Omelian, who is from Homosassa, Fla., and is already on two forms of birth control, worries that Florida will soon restrict access to these contraceptives in addition to restricting abortion rights with its 15-week abortion ban that was recently passed. That led Nisi to register for a vasectomy Tuesday.
The sharp increase Stein's practice has reported is consistent with what other urologists say they've seen since the draft of the Dobbs opinion was leaked last month.
Philip Werthman, a Los Angeles urologist, also reported a "300 to 400%" increase in the number of vasectomy consultations he has performed. Esgar Guarín, an Iowa-based urologist who trained under Stein and specializes in vasectomies, said he has seen a "200 to 250%" increase in traffic on his website offering information specifically about vasectomies.
Marc Goldstein, a urologist and director of the Center for Male Reproductive Medicine and Microsurgery at Weill Cornell Medical Center in New York, said he usually sees twice as many patients per week for vasectomy reversals compared to vasectomies.
"Now it's the other way around," he said. "So it's been a dramatic shift. And this [decision] is only going to further impact that in terms of increasing requests."
It isn't the first time a significant news event has caused an uptick in vasectomies. Goldstein said vasectomy requests spiked after the Great Recession of 2008 as more men began to worry about raising additional children while under financial stress. When the coronavirus pandemic began in 2020, there was also an increase in requests with more men working from home, Guarín said.
"When something like that in the news happens, we get a bump," Guarín said, adding that he has seen a consistent increase in vasectomy requests per year. "The overall upward trend continues but the dramatic bumps don't."
The Affordable Care Act doesn't require all insurance companies to cover the deductible for vasectomies, unlike women's contraceptives, which are covered as "preventive services." Nisi, who is between jobs and doesn't have health insurance, said he is paying out-of-pocket for the procedure, which costs just under $600 at Stein and Curington's practice.
Figueroa, an IT professional, said he also decided to pay out-of-pocket despite having health insurance from his employer.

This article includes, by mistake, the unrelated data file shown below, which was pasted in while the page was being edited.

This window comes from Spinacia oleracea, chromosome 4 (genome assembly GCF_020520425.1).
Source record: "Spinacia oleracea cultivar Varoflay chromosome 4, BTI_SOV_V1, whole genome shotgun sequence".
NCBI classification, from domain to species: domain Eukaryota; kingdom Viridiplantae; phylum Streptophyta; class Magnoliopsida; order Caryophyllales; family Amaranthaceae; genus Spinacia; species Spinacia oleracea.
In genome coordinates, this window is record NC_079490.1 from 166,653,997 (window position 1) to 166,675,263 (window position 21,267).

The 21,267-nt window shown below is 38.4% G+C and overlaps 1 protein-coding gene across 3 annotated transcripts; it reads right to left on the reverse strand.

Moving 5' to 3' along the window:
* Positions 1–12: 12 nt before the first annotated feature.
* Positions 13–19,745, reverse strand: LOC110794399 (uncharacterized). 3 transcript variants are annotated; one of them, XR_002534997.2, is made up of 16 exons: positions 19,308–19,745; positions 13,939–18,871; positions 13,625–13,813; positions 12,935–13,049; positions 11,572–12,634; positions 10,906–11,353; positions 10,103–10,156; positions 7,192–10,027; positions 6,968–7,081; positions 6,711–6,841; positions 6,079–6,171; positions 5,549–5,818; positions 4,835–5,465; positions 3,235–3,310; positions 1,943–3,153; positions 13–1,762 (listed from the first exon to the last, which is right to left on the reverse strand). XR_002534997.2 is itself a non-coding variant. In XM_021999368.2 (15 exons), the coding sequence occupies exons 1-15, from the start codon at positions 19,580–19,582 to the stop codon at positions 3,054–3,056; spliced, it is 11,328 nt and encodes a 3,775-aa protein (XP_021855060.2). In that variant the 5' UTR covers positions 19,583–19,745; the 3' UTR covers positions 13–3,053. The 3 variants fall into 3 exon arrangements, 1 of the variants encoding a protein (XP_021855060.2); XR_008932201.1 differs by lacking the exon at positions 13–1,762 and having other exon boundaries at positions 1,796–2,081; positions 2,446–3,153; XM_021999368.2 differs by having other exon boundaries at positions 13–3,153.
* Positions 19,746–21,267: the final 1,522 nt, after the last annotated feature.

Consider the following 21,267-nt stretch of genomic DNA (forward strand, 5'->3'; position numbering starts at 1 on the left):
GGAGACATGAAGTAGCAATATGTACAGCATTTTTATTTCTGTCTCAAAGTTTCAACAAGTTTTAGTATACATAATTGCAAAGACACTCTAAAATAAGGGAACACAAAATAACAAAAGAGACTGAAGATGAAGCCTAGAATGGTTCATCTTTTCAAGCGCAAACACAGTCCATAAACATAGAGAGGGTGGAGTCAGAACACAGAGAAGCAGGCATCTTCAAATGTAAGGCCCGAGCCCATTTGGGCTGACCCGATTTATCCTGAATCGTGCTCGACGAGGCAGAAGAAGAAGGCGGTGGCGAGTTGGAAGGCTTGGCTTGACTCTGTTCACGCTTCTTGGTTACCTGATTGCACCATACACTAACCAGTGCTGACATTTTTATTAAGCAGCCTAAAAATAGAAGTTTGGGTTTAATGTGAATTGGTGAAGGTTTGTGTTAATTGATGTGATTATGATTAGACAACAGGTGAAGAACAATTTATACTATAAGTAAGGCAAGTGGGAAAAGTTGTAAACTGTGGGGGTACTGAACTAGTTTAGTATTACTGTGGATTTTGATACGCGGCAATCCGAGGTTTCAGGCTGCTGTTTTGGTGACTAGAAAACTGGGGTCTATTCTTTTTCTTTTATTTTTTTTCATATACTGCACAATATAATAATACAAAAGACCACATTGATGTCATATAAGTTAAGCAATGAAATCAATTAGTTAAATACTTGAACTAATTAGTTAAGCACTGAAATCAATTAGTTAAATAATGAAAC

"That's no worry for me at all," he said, adding that the ease of the procedure motivated him to get it done. "Birth control for a woman doesn't really need to be necessary for something, in my opinion, that is as cheap and very quick."
Urologists attribute the general increase in vasectomies to an evolution in attitudes among men.
Werthman emphasized that the recent uptick in vasectomy requests in California has come despite the fact that the right to an abortion in the state will probably remain unaffected by the Supreme Court decision. "If there's any state in the country that is not going to allow abortion rights to be abrogated, I think it would be California," he said.
Werthman, who performed vasectomies for two decades at Planned Parenthood, said he believes there has been a "change in the psyche of men," and that they are more concerned about their role in family planning than they were previously.
Nisi said he doesn't want Omelian, his girlfriend, to "stress over getting pregnant" because of a potential lack of access to birth control in the future. "The world is a scary place and you don't know what's coming, because it seems like we're moving backward."
Figueroa echoed the sentiment, saying what has unfolded in the days since last week acted as the final push he needed to register for the vasectomy he had long been considering.
"This is probably one of the very, very rare things in politics that actually does affect me very personally and very hard," he said. "It really woke my eyes up."
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The Washington Post's Ariana Eunjung Cha contributed to this report.